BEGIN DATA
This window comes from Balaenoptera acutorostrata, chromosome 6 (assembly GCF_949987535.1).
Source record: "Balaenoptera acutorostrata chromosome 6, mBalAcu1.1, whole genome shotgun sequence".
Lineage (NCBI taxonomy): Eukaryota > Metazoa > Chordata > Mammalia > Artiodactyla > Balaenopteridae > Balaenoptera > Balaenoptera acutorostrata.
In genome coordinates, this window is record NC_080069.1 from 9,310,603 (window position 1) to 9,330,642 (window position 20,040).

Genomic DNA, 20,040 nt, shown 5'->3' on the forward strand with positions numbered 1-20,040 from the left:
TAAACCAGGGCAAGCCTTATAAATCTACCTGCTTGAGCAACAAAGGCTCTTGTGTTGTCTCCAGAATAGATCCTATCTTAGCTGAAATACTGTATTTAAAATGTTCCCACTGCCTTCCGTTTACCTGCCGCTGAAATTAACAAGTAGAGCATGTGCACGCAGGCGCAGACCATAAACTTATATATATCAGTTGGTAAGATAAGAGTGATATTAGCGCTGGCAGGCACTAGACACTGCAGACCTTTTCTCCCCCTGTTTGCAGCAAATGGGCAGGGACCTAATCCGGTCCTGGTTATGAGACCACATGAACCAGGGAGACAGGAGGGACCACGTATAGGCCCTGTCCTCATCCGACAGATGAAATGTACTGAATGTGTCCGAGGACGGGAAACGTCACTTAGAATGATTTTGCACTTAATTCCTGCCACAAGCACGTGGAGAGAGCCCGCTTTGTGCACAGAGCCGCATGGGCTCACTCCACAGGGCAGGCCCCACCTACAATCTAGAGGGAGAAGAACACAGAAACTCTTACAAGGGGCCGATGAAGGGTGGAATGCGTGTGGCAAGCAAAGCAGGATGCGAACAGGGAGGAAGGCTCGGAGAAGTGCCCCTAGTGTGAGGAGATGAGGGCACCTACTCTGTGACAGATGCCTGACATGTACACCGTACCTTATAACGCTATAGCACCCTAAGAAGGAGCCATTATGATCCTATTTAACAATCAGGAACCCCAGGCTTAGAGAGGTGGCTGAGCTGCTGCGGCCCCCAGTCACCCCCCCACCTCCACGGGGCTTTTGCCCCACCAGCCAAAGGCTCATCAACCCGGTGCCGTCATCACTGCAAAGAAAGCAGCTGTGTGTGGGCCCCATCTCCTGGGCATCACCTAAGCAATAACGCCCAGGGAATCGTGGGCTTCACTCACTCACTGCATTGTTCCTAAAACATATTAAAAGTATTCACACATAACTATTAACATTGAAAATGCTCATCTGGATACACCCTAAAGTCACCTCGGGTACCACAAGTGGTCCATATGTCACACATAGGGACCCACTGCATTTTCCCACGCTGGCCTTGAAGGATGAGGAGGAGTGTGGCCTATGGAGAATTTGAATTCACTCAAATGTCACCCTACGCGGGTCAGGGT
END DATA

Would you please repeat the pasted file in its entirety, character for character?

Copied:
This window comes from Balaenoptera acutorostrata, chromosome 6 (assembly GCF_949987535.1).
Source record: "Balaenoptera acutorostrata chromosome 6, mBalAcu1.1, whole genome shotgun sequence".
Lineage (NCBI taxonomy): Eukaryota > Metazoa > Chordata > Mammalia > Artiodactyla > Balaenopteridae > Balaenoptera > Balaenoptera acutorostrata.
In genome coordinates, this window is record NC_080069.1 from 9,310,603 (window position 1) to 9,330,642 (window position 20,040).

Genomic DNA, 20,040 nt, shown 5'->3' on the forward strand with positions numbered 1-20,040 from the left:
TAAACCAGGGCAAGCCTTATAAATCTACCTGCTTGAGCAACAAAGGCTCTTGTGTTGTCTCCAGAATAGATCCTATCTTAGCTGAAATACTGTATTTAAAATGTTCCCACTGCCTTCCGTTTACCTGCCGCTGAAATTAACAAGTAGAGCATGTGCACGCAGGCGCAGACCATAAACTTATATATATCAGTTGGTAAGATAAGAGTGATATTAGCGCTGGCAGGCACTAGACACTGCAGACCTTTTCTCCCCCTGTTTGCAGCAAATGGGCAGGGACCTAATCCGGTCCTGGTTATGAGACCACATGAACCAGGGAGACAGGAGGGACCACGTATAGGCCCTGTCCTCATCCGACAGATGAAATGTACTGAATGTGTCCGAGGACGGGAAACGTCACTTAGAATGATTTTGCACTTAATTCCTGCCACAAGCACGTGGAGAGAGCCCGCTTTGTGCACAGAGCCGCATGGGCTCACTCCACAGGGCAGGCCCCACCTACAATCTAGAGGGAGAAGAACACAGAAACTCTTACAAGGGGCCGATGAAGGGTGGAATGCGTGTGGCAAGCAAAGCAGGATGCGAACAGGGAGGAAGGCTCGGAGAAGTGCCCCTAGTGTGAGGAGATGAGGGCACCTACTCTGTGACAGATGCCTGACATGTACACCGTACCTTATAACGCTATAGCACCCTAAGAAGGAGCCATTATGATCCTATTTAACAATCAGGAACCCCAGGCTTAGAGAGGTGGCTGAGCTGCTGCGGCCCCCAGTCACCCCCCCACCTCCACGGGGCTTTTGCCCCACCAGCCAAAGGCTCATCAACCCGGTGCCGTCATCACTGCAAAGAAAGCAGCTGTGTGTGGGCCCCATCTCCTGGGCATCACCTAAGCAATAACGCCCAGGGAATCGTGGGCTTCACTCACTCACTGCATTGTTCCTAAAACATATTAAAAGTATTCACACATAACTATTAACATTGAAAATGCTCATCTGGATACACCCTAAAGTCACCTCGGGTACCACAAGTGGTCCATATGTCACACATAGGGACCCACTGCATTTTCCCACGCTGGCCTTGAAGGATGAGGAGGAGTGTGGCCTATGGAGAATTTGAATTCACTCAAATGTCACCCTACGCGGGTCAGGGT